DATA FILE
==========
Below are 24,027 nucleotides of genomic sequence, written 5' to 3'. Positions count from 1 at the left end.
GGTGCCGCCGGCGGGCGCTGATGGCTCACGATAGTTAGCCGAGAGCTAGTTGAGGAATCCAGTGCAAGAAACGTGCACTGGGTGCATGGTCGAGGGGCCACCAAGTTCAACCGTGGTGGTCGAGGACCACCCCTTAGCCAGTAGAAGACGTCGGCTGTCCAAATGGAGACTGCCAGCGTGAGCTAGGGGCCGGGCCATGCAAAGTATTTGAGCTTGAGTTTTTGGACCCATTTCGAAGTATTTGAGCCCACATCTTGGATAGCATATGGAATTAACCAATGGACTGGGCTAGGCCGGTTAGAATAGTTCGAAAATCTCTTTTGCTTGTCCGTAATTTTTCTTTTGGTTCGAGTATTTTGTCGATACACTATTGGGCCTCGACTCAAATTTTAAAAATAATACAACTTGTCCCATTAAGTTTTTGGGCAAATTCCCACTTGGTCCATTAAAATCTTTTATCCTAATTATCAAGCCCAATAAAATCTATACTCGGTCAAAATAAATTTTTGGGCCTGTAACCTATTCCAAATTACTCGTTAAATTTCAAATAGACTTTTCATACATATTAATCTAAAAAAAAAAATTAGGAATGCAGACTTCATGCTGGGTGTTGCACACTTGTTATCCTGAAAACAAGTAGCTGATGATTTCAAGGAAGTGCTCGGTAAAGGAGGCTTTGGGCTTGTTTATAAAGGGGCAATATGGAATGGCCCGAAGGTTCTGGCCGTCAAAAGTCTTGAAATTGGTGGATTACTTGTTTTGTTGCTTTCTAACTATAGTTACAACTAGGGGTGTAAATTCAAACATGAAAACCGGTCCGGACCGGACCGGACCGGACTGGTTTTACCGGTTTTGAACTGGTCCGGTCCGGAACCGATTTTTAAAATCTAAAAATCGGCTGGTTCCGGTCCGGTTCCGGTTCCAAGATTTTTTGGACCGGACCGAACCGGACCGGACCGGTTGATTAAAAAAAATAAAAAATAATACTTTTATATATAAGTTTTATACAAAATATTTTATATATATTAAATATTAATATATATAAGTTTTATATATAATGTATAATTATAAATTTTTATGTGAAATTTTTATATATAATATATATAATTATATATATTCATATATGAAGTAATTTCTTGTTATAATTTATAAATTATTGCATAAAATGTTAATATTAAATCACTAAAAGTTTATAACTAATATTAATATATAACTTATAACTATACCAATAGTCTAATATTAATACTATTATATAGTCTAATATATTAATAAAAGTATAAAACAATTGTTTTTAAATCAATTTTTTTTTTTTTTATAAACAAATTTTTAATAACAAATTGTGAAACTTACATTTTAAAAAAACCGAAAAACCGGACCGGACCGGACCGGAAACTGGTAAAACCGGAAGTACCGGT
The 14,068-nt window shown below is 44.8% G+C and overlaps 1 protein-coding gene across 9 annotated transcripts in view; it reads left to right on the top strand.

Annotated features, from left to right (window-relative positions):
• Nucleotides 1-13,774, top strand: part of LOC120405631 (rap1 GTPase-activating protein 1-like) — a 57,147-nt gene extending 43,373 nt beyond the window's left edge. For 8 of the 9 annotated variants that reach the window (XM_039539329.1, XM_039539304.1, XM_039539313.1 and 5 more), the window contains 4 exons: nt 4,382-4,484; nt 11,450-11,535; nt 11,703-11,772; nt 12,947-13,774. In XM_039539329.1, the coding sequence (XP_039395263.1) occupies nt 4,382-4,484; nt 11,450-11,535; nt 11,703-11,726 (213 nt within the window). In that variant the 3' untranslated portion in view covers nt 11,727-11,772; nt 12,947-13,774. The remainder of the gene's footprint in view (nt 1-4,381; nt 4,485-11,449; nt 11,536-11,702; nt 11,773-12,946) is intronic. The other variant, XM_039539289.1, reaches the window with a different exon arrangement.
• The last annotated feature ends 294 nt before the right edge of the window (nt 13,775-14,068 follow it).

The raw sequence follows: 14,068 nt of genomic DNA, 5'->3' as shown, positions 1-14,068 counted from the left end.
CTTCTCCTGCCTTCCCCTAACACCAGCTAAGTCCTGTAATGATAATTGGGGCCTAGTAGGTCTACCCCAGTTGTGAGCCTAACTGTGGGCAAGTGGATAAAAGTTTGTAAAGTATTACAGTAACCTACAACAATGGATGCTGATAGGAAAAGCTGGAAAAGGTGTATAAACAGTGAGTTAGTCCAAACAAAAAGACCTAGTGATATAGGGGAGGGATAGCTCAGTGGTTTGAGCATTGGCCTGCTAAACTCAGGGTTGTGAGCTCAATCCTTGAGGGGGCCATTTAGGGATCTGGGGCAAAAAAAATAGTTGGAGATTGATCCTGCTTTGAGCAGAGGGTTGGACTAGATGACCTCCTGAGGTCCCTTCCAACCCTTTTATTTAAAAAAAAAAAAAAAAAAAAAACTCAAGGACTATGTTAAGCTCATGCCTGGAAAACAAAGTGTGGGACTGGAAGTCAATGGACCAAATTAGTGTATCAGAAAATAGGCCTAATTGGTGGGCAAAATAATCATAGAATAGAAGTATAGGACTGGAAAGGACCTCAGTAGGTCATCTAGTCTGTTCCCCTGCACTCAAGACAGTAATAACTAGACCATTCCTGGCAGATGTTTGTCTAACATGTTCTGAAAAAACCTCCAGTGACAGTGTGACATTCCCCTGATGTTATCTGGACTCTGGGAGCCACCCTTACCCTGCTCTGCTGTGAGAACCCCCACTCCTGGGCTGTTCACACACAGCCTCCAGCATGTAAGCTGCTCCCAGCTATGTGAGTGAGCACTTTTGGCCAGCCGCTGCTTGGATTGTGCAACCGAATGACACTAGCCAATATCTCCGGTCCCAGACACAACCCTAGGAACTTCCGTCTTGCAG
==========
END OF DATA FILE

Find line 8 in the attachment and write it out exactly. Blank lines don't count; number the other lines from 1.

CTTCTCCTGCCTTCCCCTAACACCAGCTAAGTCCTGTAATGATAATTGGGGCCTAGTAGGTCTACCCCAGTTGTGAGCCTAACTGTGGGCAAGTGGATAAAAGTTTGTAAAGTATTACAGTAACCTACAACAATGGATGCTGATAGGAAAAGCTGGAAAAGGTGTATAAACAGTGAGTTAGTCCAAACAAAAAGACCTAGTGATATAGGGGAGGGATAGCTCAGTGGTTTGAGCATTGGCCTGCTAAACTCAGGGTTGTGAGCTCAATCCTTGAGGGGGCCATTTAGGGATCTGGGGCAAAAAAAATAGTTGGAGATTGATCCTGCTTTGAGCAGAGGGTTGGACTAGATGACCTCCTGAGGTCCCTTCCAACCCTTTTATTTAAAAAAAAAAAAAAAAAAAAAACTCAAGGACTATGTTAAGCTCATGCCTGGAAAACAAAGTGTGGGACTGGAAGTCAATGGACCAAATTAGTGTATCAGAAAATAGGCCTAATTGGTGGGCAAAATAATCATAGAATAGAAGTATAGGACTGGAAAGGACCTCAGTAGGTCATCTAGTCTGTTCCCCTGCACTCAAGACAGTAATAACTAGACCATTCCTGGCAGATGTTTGTCTAACATGTTCTGAAAAAACCTCCAGTGACAGTGTGACATTCCCCTGATGTTATCTGGACTCTGGGAGCCACCCTTACCCTGCTCTGCTGTGAGAACCCCCACTCCTGGGCTGTTCACACACAGCCTCCAGCATGTAAGCTGCTCCCAGCTATGTGAGTGAGCACTTTTGGCCAGCCGCTGCTTGGATTGTGCAACCGAATGACACTAGCCAATATCTCCGGTCCCAGACACAACCCTAGGAACTTCCGTCTTGCAG